Once npm@5 came out, I think most differences disappeared, with the major exception of Workspaces, which I'm sure will eventually come to NPM as well. We had them on the roadmap, until they fired my team for trying to labor-organize, and then me and Rebecca (the OTHER former architect of the CLI and my long-time colleague) decided to leave. I have no idea about current plans anymore. :)


Yikes! I hadn't heard that story before; thanks for the link.

And thanks for the answer - makes me feel better about not knowing the difference, since there appears to not be much of a difference since npm@5 :)


Thank you for all the effort you have put into the npm and the ecosystem. I consider npm one of the most important parts of today's web development ecosystem ­čśä

Putting any work drama aside, and any budget/time constraints, if you could re-write part or all of npm what would you change and why?


The tree builder, because it would add Workspaces support and simplify some fairly complex code. I hope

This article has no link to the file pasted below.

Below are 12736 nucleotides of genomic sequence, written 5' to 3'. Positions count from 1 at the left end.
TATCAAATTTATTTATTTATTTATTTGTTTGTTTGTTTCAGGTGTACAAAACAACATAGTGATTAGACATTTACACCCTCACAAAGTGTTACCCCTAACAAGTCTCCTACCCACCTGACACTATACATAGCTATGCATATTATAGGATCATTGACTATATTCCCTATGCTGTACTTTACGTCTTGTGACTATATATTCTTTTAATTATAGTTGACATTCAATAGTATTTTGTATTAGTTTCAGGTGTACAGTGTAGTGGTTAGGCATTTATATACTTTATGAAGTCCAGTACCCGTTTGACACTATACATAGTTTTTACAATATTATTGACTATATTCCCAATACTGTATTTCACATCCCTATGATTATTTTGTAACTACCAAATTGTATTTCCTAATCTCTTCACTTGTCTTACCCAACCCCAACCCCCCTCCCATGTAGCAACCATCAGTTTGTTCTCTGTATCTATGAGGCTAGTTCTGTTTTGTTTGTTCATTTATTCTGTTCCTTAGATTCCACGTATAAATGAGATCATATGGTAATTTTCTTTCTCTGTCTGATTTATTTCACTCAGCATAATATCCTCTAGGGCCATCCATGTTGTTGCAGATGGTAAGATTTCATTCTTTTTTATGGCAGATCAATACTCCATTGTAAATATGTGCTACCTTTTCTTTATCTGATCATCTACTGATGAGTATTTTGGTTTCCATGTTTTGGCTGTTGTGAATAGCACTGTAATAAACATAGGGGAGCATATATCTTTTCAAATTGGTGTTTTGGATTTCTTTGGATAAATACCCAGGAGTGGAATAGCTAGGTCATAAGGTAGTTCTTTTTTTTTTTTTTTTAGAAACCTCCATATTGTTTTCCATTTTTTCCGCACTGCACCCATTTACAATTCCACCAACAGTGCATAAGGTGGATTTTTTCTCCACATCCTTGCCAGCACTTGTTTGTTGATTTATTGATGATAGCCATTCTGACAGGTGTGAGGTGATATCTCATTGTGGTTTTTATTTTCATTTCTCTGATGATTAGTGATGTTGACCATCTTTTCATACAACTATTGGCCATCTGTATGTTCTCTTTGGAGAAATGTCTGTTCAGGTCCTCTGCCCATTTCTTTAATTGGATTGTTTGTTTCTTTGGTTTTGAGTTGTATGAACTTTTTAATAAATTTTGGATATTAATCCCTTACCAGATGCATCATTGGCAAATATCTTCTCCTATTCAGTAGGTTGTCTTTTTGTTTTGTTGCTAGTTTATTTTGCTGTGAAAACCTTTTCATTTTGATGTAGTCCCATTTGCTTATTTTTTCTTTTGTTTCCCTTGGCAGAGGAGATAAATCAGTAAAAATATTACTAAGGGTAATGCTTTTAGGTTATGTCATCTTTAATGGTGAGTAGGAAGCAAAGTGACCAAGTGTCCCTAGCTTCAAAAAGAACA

I am usually doing backend programming on the JVM with gradle.org and when I do front-end development, the npm CLI seems to need a lot more of baby sitting. For example:

  • If I don't have the right version of Gradle installed, $ ./gradlew :myTask will auto-bootstrap it for me by downloading the right version of gradle-xx.jar. Node and npm on the other hand will just fail on me with a weird error message
  • If somebody added dependencies since last time, $ ./gradlew :test will detect it and install them. $ npm test will fail on me because I didn't run $ npm install first.
  • If I run two times the same task $ ./gradlew :myTask will complete almost immediatly with a message Task UP-To-DATE, while npm will gladly waste my time by actually doing everything twice.

Ever considered implementing at least some of those features?